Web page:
The next President of the United States should have a nuanced view. Obama has a more nuanced view on evil than McCain. Obama should be the next president.

Getting Nervous
August 14, 2008, 11:25
Filed under: MBA | Tags:

I move up North for my MBA in exactly one week. I’m getting really nervous. I have so much to do!!!!!! And I’m nervous!!!!

-What if this whole MBA thing is more than I can handle

-What if I hate my room

-What if I don’t like the people

-What if…..I’m getting in my head, so I’ll stop…but you get the drift.

McCain and the Axis of Evil
August 13, 2008, 11:25
Filed under: Market Trends, Politics | Tags: , ,

This is why I do not like McCain:

Arizona Republican Sen. John McCain has outlined a plan to confront and isolate American nemeses such as Russia and Iran.

-Wall Street Journal 8/13/2008

  • The 80s are over, the Soviets fell, and the world has grown out of the red vs. white mentality that was the cold war.
  • Russia is not a replica of the United States, but it is a democracy of sorts. The current Russian government exists today because it provides for its people. Russia is increasingly prosperous and its global position has strengthened since the economic and political debacle it experienced in the 90s. Governments that provide for its people are legitimate—they have popular support.
  • Russia has access to oil and controls, in many ways, the passage of this commodity to the rest of the Western Hemisphere. That is the reality of its location. The United States is a “price taker” when it comes to oil, and short invading oil territories (again) or making a scientific discovery that replaces oil, there is nothing the US can do about it.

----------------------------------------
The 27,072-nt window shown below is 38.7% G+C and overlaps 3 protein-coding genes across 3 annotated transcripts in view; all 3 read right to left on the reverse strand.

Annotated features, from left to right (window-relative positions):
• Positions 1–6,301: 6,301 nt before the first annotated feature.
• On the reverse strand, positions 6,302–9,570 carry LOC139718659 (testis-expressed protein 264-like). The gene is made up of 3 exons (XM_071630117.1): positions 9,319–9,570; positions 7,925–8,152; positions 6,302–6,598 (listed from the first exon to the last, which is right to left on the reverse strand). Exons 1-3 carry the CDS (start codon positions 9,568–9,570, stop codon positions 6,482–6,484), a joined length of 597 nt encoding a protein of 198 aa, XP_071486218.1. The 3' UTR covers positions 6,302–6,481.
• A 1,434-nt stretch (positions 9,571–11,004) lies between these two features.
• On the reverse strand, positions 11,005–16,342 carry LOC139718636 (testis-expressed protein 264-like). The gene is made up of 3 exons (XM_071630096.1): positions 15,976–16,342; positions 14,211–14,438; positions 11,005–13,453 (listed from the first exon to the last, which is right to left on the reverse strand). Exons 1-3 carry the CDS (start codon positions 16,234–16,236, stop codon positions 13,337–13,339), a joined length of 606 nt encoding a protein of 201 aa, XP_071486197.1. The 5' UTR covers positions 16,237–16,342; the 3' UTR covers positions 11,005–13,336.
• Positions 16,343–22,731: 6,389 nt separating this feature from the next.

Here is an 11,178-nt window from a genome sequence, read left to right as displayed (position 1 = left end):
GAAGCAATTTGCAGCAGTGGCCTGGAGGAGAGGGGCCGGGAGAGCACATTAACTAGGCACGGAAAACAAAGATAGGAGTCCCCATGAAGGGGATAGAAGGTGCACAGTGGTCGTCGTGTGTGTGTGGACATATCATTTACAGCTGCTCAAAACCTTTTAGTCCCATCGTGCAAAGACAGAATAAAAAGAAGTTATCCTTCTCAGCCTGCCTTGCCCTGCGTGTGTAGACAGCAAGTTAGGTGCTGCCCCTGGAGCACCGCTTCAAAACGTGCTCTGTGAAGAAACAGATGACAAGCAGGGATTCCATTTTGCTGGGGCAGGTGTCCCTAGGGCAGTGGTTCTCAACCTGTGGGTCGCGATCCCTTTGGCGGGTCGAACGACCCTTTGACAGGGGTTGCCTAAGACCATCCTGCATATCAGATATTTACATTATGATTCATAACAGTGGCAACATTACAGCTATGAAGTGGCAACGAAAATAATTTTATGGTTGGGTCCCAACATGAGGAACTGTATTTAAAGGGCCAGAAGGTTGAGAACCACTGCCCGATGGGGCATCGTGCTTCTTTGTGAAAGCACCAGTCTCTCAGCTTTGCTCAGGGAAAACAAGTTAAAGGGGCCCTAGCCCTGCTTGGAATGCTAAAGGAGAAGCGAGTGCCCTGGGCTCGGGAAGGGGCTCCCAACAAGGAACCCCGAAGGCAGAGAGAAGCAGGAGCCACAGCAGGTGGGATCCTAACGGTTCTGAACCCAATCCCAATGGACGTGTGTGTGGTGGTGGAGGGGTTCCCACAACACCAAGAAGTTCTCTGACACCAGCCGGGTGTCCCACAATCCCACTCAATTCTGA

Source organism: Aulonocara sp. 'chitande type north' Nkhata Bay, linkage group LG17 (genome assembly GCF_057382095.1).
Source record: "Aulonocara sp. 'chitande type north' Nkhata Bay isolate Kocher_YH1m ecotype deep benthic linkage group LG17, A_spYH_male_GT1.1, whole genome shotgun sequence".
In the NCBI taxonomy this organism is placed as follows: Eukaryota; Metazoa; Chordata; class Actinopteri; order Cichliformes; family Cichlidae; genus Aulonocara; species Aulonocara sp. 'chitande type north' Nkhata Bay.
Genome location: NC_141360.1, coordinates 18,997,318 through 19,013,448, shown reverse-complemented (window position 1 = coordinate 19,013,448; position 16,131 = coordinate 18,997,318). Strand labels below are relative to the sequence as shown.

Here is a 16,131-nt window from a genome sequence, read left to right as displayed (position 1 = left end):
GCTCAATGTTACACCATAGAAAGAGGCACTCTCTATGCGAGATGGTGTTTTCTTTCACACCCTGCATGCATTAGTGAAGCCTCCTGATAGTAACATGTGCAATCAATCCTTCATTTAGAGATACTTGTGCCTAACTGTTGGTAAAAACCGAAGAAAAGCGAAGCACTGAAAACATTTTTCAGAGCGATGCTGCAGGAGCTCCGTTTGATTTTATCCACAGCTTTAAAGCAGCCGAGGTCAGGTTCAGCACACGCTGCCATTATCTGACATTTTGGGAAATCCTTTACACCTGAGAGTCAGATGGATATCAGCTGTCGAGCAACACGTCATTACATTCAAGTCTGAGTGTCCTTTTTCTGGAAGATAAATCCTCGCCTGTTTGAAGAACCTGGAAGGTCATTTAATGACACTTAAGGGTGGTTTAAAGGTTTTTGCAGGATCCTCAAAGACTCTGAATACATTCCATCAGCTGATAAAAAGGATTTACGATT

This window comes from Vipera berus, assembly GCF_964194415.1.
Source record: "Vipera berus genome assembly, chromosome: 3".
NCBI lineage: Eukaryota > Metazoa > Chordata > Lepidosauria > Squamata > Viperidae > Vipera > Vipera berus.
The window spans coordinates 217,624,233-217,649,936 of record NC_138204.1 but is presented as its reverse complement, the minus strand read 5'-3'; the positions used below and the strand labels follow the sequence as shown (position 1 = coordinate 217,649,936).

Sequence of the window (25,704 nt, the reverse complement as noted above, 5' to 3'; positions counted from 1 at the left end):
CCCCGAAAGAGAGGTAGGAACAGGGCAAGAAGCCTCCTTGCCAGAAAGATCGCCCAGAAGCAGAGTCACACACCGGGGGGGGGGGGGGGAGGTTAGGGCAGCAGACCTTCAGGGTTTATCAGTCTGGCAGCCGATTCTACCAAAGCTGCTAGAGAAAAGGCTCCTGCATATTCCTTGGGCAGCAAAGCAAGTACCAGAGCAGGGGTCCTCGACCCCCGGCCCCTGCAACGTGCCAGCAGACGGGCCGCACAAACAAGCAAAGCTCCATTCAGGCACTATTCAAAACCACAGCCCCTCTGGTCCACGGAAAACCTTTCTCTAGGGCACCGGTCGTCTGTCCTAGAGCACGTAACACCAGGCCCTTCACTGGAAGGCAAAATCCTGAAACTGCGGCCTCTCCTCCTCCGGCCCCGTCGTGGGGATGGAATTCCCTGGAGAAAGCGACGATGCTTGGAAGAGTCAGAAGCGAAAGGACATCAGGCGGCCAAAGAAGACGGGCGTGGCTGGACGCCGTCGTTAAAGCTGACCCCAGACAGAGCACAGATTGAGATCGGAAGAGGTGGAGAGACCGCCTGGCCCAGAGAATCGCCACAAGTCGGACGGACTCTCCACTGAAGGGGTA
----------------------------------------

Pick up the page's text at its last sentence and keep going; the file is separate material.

In other words, Russia is not the enemy of the United States and it is completely inappropriate to consider them a nemesis or associate them with Iran. Russia is a trade partner. Russia is a political partner. The United States shares the world stage with Russia—-this is a rude awakening from the good old’ days when the US ran the show, was the hegemonic power of the world.

Save a seat for Russia?

Save a seat for Russia?

Now there are competing powers. The combined force of the EU, China’s rising stature, Russia’s positioning in the oil markets, and Japan’s sheer force (second strongest economy on earth) all challenge the United State’s global titles (#1 economy, #1 military force, #1 etc). The USA has to learn how to share the stage, and let me tell you that calling the other players “nemesis” does not win over any friends.

McCain is stuck in the 80s. He has an outdated mentality. He still sees the world in black and white, but we’ve had high definition color for a long time now. He needs to appreciate the nuances in the new global order, or else….the United States will enter the new era with an inadequate economic and political strategy that will only ensure problems.

Georgia vs. Russia—What If

Russia says that it is escalating its actions against Georgia because it wants to create a buffer zone between Georgia and the Pro-Russian separatist areas in the South East portions of the country. Or (because I am skeptic of Russia’s excuse):

  • Russia was clearly prepared for an attack. In fact, it seems to me that they have executed a near perfect military invasion in just five days. They know what they are doing.
  • Russia was waiting for an excuse to attack Georgia. The Georgian president’s anti-Russian rhetoric and order sending Georgian military into the Pro-Russian zones became the excuse.
  • Russia says that it acted against Georgian led genocide (perhaps true, but that doesn’t seem genuine if you assume that Putin is calling the shots. An ex-KGB-man is more likely to use an anti-genocide campaign to his advantage rather than as true moral imperative).